Students weigh in on failed ‘Don’t ask’ reform

FAILED REFORM: On Tuesday, the U.S. Senate decided to block the repeal of the military's "Don't ask, Don't tell" policy. The current policy allows a service member to be dishonorably discharged if they are openly gay or bisexual. (Photo by Damien Maloney)

A recent federal ruling and the U.S. Senate’s decision Tuesday to block the repeal of the military’s “Don’t ask, Don’t tell” policy has rekindled a national debate over the rights of homosexuals.

For many gay rights activists, including those at ASU, Tuesday’s vote came as a disappointment.

“It makes me realize that a large part of this nation still has a problem with homosexuality,” said business senior Adam Szmuc, a gay student. He added that the policy getting repealed is a necessary step toward equality.

Szmuc pointed out that the military eventually opened up to blacks, women and people of all religions and said now it’s time it did the same for gays and bisexuals.

The Senate bill was four votes short of the 60 votes needed to end debate and overcome a Republican-led filibuster.

Since 1993, the “Don’t ask, Don’t tell” policy has allowed the Department of Defense to ban openly gay and bisexual people from serving in the military.

If a service member reveals that he or she is homosexual, that person will be dishonorably discharged from the military.

A federal judge in California ruled the policy unconstitutional Sept. 9, saying it violates service members right to free speech and due process.

ASU Law Professor Paul Bender, who specializes in constitutional rights, agreed with the court’s ruling.

“I believe that the ‘Don’t ask, Don’t tell’ policy is unconstitutional because it violates the Equal Protection Clause,” he said. “People are being unfairly treated when they shouldn’t be.”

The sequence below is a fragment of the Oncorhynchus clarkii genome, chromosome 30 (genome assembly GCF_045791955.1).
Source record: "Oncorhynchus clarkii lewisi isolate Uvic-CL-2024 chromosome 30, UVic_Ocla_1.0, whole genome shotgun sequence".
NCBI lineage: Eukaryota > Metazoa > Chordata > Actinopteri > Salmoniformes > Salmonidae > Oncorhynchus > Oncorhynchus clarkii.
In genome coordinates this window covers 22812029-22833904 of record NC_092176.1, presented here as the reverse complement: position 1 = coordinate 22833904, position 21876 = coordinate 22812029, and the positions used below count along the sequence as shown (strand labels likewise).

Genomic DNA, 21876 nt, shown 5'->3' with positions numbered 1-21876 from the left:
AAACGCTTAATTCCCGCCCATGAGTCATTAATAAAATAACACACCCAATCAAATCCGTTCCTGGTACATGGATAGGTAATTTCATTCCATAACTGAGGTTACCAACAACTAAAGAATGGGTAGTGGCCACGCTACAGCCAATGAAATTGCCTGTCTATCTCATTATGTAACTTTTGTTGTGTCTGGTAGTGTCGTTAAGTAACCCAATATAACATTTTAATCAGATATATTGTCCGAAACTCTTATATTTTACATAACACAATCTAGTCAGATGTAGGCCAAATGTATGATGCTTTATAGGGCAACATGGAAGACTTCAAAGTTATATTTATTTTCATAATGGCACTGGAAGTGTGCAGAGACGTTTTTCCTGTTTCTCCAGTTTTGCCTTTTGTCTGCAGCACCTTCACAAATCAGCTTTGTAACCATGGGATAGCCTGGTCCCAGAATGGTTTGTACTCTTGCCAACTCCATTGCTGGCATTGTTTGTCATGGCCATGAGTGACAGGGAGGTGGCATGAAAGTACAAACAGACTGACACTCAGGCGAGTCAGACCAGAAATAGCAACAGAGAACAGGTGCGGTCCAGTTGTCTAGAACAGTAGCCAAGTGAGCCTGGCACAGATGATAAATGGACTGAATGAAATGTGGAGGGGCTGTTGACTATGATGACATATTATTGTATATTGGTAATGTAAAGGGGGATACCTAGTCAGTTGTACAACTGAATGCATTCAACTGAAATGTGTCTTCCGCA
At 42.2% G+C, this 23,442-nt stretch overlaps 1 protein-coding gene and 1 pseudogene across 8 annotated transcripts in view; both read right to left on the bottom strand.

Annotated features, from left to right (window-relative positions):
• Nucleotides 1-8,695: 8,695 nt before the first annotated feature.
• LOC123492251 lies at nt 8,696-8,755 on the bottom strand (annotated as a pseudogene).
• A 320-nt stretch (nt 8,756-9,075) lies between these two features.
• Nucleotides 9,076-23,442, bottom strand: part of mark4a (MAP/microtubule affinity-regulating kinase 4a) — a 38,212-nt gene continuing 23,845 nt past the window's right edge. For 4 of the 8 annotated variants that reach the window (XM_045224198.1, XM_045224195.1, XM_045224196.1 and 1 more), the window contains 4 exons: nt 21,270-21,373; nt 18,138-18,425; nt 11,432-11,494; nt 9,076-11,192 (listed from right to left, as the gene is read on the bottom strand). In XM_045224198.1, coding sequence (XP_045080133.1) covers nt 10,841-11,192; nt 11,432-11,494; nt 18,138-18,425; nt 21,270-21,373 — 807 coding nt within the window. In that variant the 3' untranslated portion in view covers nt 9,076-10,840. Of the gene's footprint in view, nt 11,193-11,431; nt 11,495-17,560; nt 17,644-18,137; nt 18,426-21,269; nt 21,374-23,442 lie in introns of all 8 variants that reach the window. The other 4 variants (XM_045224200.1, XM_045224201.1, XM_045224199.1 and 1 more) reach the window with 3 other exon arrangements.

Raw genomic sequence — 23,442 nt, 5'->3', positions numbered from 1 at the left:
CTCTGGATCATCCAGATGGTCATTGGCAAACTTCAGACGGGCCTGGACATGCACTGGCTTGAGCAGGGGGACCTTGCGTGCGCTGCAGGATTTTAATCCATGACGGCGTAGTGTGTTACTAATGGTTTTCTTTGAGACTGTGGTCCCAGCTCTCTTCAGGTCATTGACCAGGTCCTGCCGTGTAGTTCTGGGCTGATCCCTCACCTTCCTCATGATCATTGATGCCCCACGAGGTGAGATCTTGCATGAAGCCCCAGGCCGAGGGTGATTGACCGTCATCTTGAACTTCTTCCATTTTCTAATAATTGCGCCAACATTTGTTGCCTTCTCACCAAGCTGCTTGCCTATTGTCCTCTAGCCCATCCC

Other students feel it is not necessary for the bill to get passed because sexuality in general is not something that needs to be discussed in the military.

“The Army is not a place for sexuality of any kind to be mentioned,” theater senior Eric Wheeler said. “When you’re there, you’re supposed to be focused on serving the nation.”

Wheeler said he doesn’t feel like the bill is oppressive because it’s not banning gays from serving in the military, it’s just not allowing them to talk about their orientation.

The “Don’t ask, Don’t tell” policy applies to college campus military programs like those at ASU.

Army Capt. Chad Shuman, the recruiting officer for ASU’s ROTC program, said gay students are not allowed to discuss their sexual orientation.

“It’s not something that is dictated by the Army, it’s dictated by the U.S. government,” Shuman said.

He said if the bill were to be repealed, ROTC would also have to change its stance on accepting openly gay students

Many Republican senators said they want to wait on voting on the bill until after Dec. 1, when a report studying how the repeal would affect troop morale and readiness will be completed.

Reach the reporter at